Snap Fitness, Chanhassen, MN, recently acquired Kosama Complete Body Transformation, a group training program franchise, Snap Fitness announced. The purchase price was not disclosed.
“The fitness horizon is always introducing new crazes, and there is no doubt that 2012 will be even more embracing of group fitness sessions,” Peter Taunton, founder and CEO of Snap Fitness, said in a release from the company. “It’s a way for people to motivate their friends, and it’s a good way to work out that is cost efficient. We have quickly recognized the many advantages of such a workout and look forward to strengthening Kosama’s presence among the industry leaders.”
Kosama, which had been headquarterd in Des Moines, IA, offers a group exercise program that integrates muscle confusion, nutrition and consultation. New members pay $299 to $389 (depending on the market) for the initial eight-week Kosama program. At the end of the program, that member may join as an alumni and pay a standard $59 per month membership for unlimited participation in the classes.
The Kosama locations offer one type of class at various times each day. The type of class that is offered changes depending on the day of the week. Members can take as many classes as they like through the week. The equipment in each facility is more accessory oriented. The locations do not have the traditional large cardio and strength equipment of traditional health clubs.
The Kosama program comes with a money-back results guarantee. The parameters for the guarantee are that a member must attend class a minimum of three times per week for the full eight-week period. If at the end of that period the member is not satisfied with his or her results, the company will refund the full dues for that session, a company spokesperson says.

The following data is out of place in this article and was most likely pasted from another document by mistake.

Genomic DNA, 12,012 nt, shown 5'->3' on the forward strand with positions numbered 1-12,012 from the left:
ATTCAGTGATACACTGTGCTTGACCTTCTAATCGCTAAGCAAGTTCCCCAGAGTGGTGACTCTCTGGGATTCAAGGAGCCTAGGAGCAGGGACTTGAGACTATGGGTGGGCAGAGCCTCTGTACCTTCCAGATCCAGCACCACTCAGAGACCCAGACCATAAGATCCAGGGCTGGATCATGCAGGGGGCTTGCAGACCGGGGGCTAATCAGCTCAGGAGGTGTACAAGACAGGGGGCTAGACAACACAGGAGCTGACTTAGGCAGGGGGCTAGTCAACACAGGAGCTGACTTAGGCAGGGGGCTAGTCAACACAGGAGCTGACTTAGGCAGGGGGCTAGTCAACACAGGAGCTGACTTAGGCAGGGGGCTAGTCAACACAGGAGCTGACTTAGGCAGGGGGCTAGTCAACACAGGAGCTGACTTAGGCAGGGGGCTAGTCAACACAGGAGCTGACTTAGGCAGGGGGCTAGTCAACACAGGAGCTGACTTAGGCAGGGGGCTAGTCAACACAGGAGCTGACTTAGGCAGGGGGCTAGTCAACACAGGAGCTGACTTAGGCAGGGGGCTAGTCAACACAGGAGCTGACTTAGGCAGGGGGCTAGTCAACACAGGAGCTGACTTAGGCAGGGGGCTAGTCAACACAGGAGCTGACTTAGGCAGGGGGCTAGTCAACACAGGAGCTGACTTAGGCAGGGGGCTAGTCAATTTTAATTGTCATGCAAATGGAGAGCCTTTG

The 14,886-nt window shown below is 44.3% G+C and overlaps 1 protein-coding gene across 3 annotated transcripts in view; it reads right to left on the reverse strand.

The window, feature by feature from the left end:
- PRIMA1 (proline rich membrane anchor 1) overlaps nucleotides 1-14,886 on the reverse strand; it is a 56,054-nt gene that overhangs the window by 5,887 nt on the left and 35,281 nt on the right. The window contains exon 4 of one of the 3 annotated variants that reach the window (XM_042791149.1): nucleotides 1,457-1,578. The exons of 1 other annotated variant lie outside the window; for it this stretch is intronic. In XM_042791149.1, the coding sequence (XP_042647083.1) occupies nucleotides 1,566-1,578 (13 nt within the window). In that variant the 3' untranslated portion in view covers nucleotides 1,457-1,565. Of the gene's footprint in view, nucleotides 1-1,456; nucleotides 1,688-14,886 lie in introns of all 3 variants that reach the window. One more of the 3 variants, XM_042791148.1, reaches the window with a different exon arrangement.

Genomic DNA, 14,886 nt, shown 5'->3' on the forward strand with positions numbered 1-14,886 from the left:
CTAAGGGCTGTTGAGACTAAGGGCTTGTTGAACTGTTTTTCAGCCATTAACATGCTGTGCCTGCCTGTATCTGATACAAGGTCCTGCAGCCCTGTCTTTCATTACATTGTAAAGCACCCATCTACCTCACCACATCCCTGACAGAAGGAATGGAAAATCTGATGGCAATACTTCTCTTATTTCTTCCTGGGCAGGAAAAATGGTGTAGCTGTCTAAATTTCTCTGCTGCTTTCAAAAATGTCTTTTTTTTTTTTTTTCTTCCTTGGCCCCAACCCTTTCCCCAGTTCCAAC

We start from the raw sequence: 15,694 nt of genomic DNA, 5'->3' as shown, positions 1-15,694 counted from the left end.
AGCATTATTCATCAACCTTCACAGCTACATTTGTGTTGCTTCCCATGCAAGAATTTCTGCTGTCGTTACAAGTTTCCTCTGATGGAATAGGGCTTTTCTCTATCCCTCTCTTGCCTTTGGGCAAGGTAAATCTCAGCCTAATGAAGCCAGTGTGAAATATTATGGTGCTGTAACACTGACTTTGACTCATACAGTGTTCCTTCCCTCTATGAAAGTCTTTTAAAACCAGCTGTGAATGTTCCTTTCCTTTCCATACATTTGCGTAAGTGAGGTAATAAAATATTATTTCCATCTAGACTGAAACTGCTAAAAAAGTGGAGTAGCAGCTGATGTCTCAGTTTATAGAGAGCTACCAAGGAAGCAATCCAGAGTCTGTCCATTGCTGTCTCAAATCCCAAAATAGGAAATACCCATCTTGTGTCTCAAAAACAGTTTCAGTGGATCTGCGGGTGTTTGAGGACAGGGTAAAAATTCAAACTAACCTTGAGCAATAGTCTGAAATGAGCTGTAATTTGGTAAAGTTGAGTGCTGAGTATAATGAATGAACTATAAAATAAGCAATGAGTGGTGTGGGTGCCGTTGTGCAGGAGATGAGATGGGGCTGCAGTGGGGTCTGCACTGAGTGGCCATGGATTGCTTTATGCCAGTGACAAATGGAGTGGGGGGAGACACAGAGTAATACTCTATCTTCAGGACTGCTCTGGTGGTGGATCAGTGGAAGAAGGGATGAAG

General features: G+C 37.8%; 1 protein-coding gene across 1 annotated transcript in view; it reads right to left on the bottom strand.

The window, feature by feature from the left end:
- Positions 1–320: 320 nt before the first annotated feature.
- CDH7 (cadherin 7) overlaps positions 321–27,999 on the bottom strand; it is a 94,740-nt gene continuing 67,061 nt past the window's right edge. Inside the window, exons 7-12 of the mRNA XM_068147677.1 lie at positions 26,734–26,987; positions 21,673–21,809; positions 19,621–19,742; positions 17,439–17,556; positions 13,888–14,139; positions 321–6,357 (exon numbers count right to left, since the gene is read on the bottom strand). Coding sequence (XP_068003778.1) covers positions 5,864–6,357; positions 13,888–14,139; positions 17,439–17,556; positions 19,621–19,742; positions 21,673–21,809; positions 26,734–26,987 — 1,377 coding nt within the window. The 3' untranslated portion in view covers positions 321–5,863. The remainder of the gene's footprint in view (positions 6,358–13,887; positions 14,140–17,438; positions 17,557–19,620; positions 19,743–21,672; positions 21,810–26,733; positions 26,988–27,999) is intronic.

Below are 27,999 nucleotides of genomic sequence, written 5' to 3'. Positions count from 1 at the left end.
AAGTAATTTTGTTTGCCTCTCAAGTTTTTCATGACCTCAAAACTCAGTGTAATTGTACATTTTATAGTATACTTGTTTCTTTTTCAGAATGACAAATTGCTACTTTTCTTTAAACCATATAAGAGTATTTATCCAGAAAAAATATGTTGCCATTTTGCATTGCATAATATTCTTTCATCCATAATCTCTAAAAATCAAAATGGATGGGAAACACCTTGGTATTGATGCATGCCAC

Founded in 2010, Kosama has grown to 19 locations in five states and plans to have 75 to 100 locations by the end of 2012. Kosama will maintain its current business model, according to Snap officials.
The Kosama and Snap Fitness franchise- and corporately-owned locations, which typically run 3,500 square feet to 5,000 square feet for both companies, will be owned and operated separately, according to Snap Fitness.
No reciprocal membership plans are in place, but Snap officials say that the two models might operate in the same area, allowing members to take advantage of both offerings under one membership umbrella. In fact, the company plans to allow franchisees to open Snap Fitness and Kosama clubs next to each other in the future.
Bob Kral, president of Kosama, will join the Snap Fitness senior management team and will continue to oversee the day-to-day operations of Kosama.
“I have complete confidence in the Snap Fitness management team and appreciate their commitment to the communities they serve,” Kral said in the release. “With Snap’s guidance, together we hope to grow the Kosama brand to an international level following in the footsteps of Snap’s success.”
The typical start-up cost for a Kosama franchise is $125,000 to $175,000, with $50,000 up front. Snap Fitness start-up costs range from $76,000 to $361,000, according to the company.
Kosama collects 6 percent of the franchisee’s monthly revenues as a franchise fee plus 2 percent for national marketing, according to Kosama’s website. Snap’s ongoing royalty and marketing fees are a set flat rate ($449 per month) rather than a percentage of the franchisee’s monthly revenues, according to Snap’s 2011 Franchise Disclosure Document.
That document also shows that Snap has an average membership rate of $39.99 per month. Typical membership fees are $34.95 for a single membership, $49.95 for a joint membership, and $69.95 for a family membership.
The Kosama purchase comes just a month after Snap Fitness began a partnership with the Pilot Flying J travel centers and Rolling Strong, a company that provides health and wellness services to trucking companies and their drivers. The partnership puts 960-square-foot modular fitness centers at Pilot Flying J travel centers for use by truckers and any Snap Fitness member who is on the road.